As discussed in my earlier article (part 1) that fashion Industry in India is growing day by day and it has experienced remarkable growth in the last decade mainly driven by growth of domestic designers, some of whom have gained international recognition in recent years.

[1]Due to one’s original creativity and one’s intellectual innovation, IPR protection for fashion industry has become a necessity.

Apart from copyright protection, trademark and industrial design also protect fashion design.


Industrial designs protection is the most widely used legal protection mode for fashion design. In India, the law relating to the protection of industrial designs has been laid down in the Designs Act, 2000. This is the primary law employed by fashion designers to protect their fashion designs.[2] Section 2 (d) of the Design Act 2000 defines the term ‘design’, which means that not every design can be registered but only those design that is within the ambit of sec 2 (d). Apart from fulfilling the definition in sec 2 (d), the following conditions should also be fulfilled to be registered as a design.

1) It must be new or original.

2) It must not have been disclosed to the public anywhere in India or in any other country by publication in tangible form or by use or in any other way prior to the date of filing for registration.

3) It must be significantly distinguishable from known designs or combination of known designs.

4) It must not comprise or contain scandalous or obscene matter

The Act does not protect the entire garment as a whole; rather, it only protects the particular/individual aspects like shape, pattern, color etc. of the garment

As per the provisions of the Designs Act 2000, copyright in the registered design subsists for a period of ten years from the date of registration and may be extended for a second period of five years.

This provision lays down the laws to check piracy of registered design; however, it has limited the fashion designers to utilize it to the fullest. The limitations are:


The Designs Act only protects registered designs not the unregistered designs. Considering the nature of fashion industry where fashion design houses come up with a fresh garment line usually every season, fashion designers need automatic and immediate protection. However, due to the absence of the concept of unregistered design protection, the Design Act becomes helpless.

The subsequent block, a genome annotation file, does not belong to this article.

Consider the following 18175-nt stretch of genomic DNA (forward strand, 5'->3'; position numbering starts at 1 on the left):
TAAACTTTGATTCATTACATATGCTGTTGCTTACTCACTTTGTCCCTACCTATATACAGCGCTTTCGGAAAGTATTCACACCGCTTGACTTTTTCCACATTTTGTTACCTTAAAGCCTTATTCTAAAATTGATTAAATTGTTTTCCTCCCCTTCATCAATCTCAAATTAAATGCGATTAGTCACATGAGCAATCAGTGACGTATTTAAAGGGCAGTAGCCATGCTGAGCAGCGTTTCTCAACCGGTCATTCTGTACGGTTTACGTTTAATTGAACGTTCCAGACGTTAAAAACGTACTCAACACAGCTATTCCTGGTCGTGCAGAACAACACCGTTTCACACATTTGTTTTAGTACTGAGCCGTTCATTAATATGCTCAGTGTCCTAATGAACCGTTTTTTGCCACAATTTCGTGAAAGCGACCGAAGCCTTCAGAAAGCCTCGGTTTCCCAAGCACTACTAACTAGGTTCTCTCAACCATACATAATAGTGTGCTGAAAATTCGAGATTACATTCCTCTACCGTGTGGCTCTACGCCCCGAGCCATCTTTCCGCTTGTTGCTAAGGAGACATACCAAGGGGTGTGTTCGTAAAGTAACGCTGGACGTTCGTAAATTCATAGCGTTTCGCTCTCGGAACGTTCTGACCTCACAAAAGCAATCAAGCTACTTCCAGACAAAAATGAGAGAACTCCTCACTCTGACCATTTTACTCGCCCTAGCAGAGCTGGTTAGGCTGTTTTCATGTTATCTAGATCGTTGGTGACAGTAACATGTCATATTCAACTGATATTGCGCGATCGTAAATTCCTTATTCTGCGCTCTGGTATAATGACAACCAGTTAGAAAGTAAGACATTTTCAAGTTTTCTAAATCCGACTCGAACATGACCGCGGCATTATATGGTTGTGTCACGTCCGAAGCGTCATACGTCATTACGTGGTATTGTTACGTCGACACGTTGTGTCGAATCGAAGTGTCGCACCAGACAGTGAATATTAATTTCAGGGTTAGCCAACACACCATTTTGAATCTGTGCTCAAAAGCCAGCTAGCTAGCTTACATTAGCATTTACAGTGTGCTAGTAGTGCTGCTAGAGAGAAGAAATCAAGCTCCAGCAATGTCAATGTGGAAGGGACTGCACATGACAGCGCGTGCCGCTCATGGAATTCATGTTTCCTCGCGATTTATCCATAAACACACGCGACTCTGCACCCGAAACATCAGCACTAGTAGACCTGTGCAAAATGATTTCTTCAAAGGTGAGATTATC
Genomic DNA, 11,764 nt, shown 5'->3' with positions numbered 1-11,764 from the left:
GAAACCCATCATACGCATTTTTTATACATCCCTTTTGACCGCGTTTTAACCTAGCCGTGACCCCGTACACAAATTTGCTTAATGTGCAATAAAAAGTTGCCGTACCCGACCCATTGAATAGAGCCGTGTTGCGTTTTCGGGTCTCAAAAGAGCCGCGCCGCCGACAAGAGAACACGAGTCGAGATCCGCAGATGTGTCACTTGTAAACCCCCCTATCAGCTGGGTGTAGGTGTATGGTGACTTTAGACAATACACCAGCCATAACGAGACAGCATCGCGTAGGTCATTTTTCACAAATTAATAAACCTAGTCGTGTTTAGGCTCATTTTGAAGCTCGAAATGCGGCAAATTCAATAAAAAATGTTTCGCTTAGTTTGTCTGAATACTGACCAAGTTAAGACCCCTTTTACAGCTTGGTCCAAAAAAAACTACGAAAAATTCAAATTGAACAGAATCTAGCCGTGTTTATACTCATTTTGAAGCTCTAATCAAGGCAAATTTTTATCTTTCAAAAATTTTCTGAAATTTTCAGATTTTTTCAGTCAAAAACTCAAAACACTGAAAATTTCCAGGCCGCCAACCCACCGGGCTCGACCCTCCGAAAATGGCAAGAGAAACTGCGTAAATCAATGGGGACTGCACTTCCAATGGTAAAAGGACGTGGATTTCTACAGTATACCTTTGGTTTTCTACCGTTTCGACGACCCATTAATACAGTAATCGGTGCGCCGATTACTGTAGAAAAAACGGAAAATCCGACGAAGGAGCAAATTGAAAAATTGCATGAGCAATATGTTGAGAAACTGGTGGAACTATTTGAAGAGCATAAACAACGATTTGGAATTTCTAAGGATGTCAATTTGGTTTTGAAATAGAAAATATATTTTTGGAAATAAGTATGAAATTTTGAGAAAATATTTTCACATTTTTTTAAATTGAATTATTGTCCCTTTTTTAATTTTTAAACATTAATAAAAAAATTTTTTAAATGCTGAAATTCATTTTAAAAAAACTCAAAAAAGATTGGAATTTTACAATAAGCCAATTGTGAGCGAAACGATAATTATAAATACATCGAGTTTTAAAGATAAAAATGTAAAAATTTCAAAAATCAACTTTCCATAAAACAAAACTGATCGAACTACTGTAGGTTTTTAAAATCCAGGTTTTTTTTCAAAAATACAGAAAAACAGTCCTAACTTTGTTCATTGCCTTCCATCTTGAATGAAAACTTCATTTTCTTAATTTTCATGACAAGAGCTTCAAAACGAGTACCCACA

T he process for registration is complex and time consuming hence not favorable to the needs of dynamic fashion design industry. The whole process of design registration in India takes about 10 to 12 months. And that is problematic because the projected life of a piece of garment in a designer store lasts for a maximum period of three to four months every season.[3]


The provision of design act incorporates recovery of damages from any person involved in the act of piracy. However, the recovery should not exceed fifty thousand rupees. This begs my question is it sufficient for a fashion designer? It is a mockery of the grandeur associated with couture creations which are worth lakhs of rupees.[4]


Trademarks help to maintain a prestige premium for particular brands and can be quite valuable to apparel and accessory firms[5]. The utility of trademark law, however, in protecting fashion designs, as distinct from fashion brands, is quite limited. [6]

A trademark is valuable for a fashion design only in that circumstances when it is visibly integrated into a design that later becomes an element of that design. There is a growing tendency among fashion designers to incorporate a trademarked logo on the outer appearance of the garment during the creation of clothing and accessory designs.[7] And in these circumstances, the logo becomes part of the design, and thus trademark provides significant protection against design copying.


Fashion design occupies a unique position in the world of creative endeavors, putting a premium on innovative ideas and creative expression. IP was designed to incentivize such creativity by granting creators protection from unfair competition and piracy. However, due to the ubiquitous piracy of fashion design, it has become a problematic to the fashion Industry. The current intellectual property regime in India as seen above is not efficient enough to protect Indian fashion design industry. First and foremost, a separate definition of “fashion design” should be included in the design Act 2000, facilitating the entire appearance as against the present definition U/S 2(d) of the Act. Also a provision for the protection of unregistered design should be included in the Act. All such suggestion will boost the current IP regime to effectively deal with the menace of fashion design piracy. Consequently, this protection will spur greater creativity and save creative industries from extinction.

[1]  Grail Research (2009), The Global Fashion Industry – Growth in Emerging Markets (Research Report), 1-22, available at, p 16.


[3] Poojan Sahny (2012), “The Designs Act, 2000: A Fashion Faux Pas”, 1-12, available at,

[4] Intellectual property rights protection of fashion design in India, available at, file:///C:/Users/sony/Downloads/SSRN-id2805346.pdf

[5] Tiwari, Shishir, Intellectual Property Rights Protection of Fashion Design in India: A Panoramic View

[6] Kal Raustiala and Christopher Springman (2006), “The Piracy Paradox: Innovation and Intellectual Property in fashion design”, Virginia law Review,p 1701.

[7] Ibid, note 5.